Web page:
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I can't wrap my head around it so if someone could explain this to me. According to http://www.vncbearing.com/roller-bearings-vs-ball-bearings-major-differences/ ball bearings can handle thrust loads but roller bearings can't. Now I understand that ball can rotate around all axis and roller around only one, but still... If you put a shaft on those bearings it's meant to rotate, you don't allow a shaft to go through a bearing, it's always fixated in one way or another. So what's really the point of that statement?

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    $\begingroup$ Think of the difference between the ball and the track it runs on and the rollers and the track they have... $\endgroup$
    – Solar Mike
    Apr 7 '18 at 13:09
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if you look at a ball bearing in cross-section, you will see that the balls are assembled into the two races in such a way that the races have side walls against which the balls can press as they roll. this means that a thrust load on one race will be transmitted through the balls to the opposite race without tending to push the races apart and open up the bearing. note that to assemble the bearing, one of the sidewalls on one of the races has to be missing its sidewall so the balls can be inserted between the races, so the bearing's ability to sustain thrust loads in one direction will be limited by that. But a roller bearing's races do not have sidewalls that can carry thrust loads without scuffing the ends of the rollers against other parts of the bearing and thereby galling and/or grinding those parts into failure.

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  • $\begingroup$ There is also friction in the roller bearing... $\endgroup$
    – Solar Mike
    Apr 7 '18 at 19:42
  • $\begingroup$ of course, but not the scuffing and abrasion you get when the end faces of the rollers engage other nonrotating parts of the bearing assembly.. $\endgroup$ Apr 7 '18 at 19:50
  • $\begingroup$ Just that it is not clear given the way you phrased your answer... $\endgroup$
    – Solar Mike
    Apr 7 '18 at 19:53
  • $\begingroup$ will edit now for clarity $\endgroup$ Apr 7 '18 at 19:56
  • $\begingroup$ Your ball bearing assembly description is incorrect. Ball bearings are assembled with the races ground, polished, and fully formed. Rather, it is the ball retainer that keeps the bearing from falling apart. The retainer keeps the balls evenly spaced between the inner and outer races. If the retainer is removed, the balls can tightly pack together on one side, and the center ring moves sideways into the open gap on the opposite side that the balls have vacated. The side where the balls are grouped together opens up, and the balls can be removed. $\endgroup$ Apr 9 '18 at 23:08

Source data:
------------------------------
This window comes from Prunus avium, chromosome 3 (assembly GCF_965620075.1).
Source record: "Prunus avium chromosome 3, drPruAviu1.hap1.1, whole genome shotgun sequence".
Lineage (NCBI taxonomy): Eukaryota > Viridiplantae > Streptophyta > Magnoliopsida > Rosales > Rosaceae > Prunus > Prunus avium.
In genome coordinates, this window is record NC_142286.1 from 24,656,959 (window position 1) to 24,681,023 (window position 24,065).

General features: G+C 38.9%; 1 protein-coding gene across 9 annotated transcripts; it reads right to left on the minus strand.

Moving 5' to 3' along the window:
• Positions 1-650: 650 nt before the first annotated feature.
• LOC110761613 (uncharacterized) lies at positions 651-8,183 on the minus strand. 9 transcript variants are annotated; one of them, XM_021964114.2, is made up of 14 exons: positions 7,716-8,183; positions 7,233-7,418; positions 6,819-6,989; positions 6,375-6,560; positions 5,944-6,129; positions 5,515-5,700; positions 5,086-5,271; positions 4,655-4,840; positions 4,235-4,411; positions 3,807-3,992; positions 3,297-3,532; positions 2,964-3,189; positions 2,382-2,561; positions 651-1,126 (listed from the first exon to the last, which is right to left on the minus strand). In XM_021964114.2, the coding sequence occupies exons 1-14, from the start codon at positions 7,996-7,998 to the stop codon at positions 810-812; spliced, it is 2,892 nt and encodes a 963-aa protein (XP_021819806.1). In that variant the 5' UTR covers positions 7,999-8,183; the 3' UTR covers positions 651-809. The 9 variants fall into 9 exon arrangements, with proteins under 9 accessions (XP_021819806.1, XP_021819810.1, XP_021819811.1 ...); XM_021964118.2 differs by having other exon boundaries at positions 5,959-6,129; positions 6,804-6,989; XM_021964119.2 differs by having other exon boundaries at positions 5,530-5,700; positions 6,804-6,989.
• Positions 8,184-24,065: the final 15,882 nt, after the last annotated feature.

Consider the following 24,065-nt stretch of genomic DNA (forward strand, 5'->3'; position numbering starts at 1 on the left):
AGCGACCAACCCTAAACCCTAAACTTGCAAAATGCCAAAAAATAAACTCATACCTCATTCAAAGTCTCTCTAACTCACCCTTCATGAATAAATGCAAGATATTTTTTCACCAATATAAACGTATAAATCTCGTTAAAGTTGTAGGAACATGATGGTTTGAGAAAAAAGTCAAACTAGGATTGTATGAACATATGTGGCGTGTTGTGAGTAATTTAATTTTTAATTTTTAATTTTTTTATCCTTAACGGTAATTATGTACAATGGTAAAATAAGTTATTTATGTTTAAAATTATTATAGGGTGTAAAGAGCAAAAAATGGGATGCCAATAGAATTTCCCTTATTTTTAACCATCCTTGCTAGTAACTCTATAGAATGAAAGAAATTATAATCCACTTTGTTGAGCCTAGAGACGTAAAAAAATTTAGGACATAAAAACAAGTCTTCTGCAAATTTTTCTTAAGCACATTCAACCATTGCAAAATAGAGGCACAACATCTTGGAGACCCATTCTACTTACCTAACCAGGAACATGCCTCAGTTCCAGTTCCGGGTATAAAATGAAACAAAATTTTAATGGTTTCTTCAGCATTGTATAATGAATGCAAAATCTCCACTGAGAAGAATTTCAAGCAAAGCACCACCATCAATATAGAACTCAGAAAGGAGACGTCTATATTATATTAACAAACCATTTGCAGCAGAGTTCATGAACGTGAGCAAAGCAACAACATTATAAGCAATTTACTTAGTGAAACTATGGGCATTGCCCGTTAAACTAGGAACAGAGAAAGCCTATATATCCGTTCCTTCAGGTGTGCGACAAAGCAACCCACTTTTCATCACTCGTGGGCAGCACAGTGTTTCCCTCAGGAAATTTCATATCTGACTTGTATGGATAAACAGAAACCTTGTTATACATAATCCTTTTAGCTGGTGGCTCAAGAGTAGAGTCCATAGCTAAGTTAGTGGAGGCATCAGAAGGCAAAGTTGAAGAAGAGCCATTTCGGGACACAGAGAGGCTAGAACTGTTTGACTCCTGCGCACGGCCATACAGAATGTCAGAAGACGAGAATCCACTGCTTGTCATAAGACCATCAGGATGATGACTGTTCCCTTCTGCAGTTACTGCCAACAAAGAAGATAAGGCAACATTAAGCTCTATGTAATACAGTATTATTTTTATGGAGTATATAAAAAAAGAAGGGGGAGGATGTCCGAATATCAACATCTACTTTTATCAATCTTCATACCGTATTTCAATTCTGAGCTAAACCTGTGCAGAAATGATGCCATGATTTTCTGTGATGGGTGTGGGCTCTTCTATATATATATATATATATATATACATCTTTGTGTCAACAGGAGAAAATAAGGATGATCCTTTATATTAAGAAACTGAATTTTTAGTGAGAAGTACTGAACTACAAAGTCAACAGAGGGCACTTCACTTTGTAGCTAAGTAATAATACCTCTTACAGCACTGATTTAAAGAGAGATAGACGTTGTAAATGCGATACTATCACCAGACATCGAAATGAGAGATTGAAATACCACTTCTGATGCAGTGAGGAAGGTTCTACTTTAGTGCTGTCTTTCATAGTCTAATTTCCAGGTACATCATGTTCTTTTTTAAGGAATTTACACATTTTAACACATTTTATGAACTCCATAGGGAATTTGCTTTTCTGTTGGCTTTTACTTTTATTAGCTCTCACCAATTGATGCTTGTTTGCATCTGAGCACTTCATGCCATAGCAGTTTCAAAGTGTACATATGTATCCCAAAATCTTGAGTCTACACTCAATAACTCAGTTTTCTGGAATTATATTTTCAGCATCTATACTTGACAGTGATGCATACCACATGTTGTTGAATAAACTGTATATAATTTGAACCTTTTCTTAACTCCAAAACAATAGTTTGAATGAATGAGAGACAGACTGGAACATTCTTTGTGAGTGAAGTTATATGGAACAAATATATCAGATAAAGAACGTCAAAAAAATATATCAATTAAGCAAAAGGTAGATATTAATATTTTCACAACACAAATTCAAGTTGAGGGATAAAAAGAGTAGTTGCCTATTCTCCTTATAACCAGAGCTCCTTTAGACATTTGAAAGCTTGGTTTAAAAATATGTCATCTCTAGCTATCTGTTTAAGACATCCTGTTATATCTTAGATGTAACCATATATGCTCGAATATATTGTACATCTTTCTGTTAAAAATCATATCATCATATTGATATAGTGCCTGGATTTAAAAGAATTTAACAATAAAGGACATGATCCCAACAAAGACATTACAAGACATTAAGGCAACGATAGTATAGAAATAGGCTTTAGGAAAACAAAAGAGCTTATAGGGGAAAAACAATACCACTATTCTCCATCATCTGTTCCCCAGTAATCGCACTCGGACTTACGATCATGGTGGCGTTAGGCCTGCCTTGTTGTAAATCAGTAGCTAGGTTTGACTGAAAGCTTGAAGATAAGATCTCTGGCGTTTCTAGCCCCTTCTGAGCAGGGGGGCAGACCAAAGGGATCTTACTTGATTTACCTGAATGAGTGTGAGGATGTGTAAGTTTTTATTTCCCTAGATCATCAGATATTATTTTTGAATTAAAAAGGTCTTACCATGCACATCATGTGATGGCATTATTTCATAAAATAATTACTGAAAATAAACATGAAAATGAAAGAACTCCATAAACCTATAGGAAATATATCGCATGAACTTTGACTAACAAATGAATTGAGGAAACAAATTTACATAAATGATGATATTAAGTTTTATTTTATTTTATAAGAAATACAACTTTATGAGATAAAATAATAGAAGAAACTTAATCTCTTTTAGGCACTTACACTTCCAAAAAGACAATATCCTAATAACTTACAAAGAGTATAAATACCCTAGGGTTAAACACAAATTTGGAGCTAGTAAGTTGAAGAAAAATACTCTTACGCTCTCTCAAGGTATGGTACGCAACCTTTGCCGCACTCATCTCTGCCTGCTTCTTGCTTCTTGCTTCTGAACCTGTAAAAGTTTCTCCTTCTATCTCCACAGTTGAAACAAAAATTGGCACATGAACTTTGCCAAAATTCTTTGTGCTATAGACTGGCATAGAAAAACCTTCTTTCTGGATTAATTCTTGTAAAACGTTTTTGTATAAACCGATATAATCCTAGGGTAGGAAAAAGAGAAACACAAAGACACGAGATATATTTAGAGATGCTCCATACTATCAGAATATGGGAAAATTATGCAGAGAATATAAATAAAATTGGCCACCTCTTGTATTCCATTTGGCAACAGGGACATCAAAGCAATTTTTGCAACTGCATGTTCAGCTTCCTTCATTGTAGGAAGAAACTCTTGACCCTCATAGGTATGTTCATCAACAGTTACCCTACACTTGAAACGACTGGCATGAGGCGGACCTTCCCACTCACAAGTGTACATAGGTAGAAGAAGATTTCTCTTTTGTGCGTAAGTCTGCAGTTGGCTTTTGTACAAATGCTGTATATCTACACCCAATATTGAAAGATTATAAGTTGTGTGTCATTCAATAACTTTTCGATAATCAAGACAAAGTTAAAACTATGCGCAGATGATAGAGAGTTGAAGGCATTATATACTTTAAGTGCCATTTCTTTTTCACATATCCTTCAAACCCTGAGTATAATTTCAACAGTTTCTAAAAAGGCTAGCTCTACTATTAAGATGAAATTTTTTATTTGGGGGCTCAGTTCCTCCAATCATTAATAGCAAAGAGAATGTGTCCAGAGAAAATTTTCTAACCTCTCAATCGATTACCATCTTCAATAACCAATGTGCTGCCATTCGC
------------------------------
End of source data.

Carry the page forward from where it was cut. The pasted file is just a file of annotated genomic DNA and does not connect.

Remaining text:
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Your main assumption,

If you put a shaft on those bearings it's meant to rotate, you don't allow a shaft to go through a bearing, it's always fixated in one way or another

does not hold true in many cases. For example the only thing that keeps a bicycle wheel from sliding around are the bearings (if anything but the ball bearing, you'd have a sliding point of contact which would mean more friction and wear). Another example is the free spinning carriage wheel axle set that was the need fulfilled by the Timken roller bearing (p 18). Rollers can take a much heavier load than balls. Until then that required a set of radial bearings and another set of thrust bearings. If simple roller bearings take an axial load the ends of the cylinders are sliding against the cage with force. Timken angled the profile of the bearing to make it be used with another like a pair of opposing angular ball bearings, but the key to that was making them tapered. A plain cylinder can't roll in a circle on a cone without sliding a little over much of it's length. So the races and the cylinders all tapered to the same point allowing all the parts to roll together.

Even when you throw an engine in the middle of that axle (a car) that's connected to the frame as is the outer race of your wheel bearing you don't want all the axial forces from the wheels taken up by expensive parts in the transmission. You still want the bearing to handle that.

Deep groove radial ball bearings can take axial force. The balls can roll slightly in the groove which takes the axial force. Angling the groove allows it to take more thrust in that direction. There are simple diagrams in this Nachi training guide showing the relative loads different bearing designs can handle.

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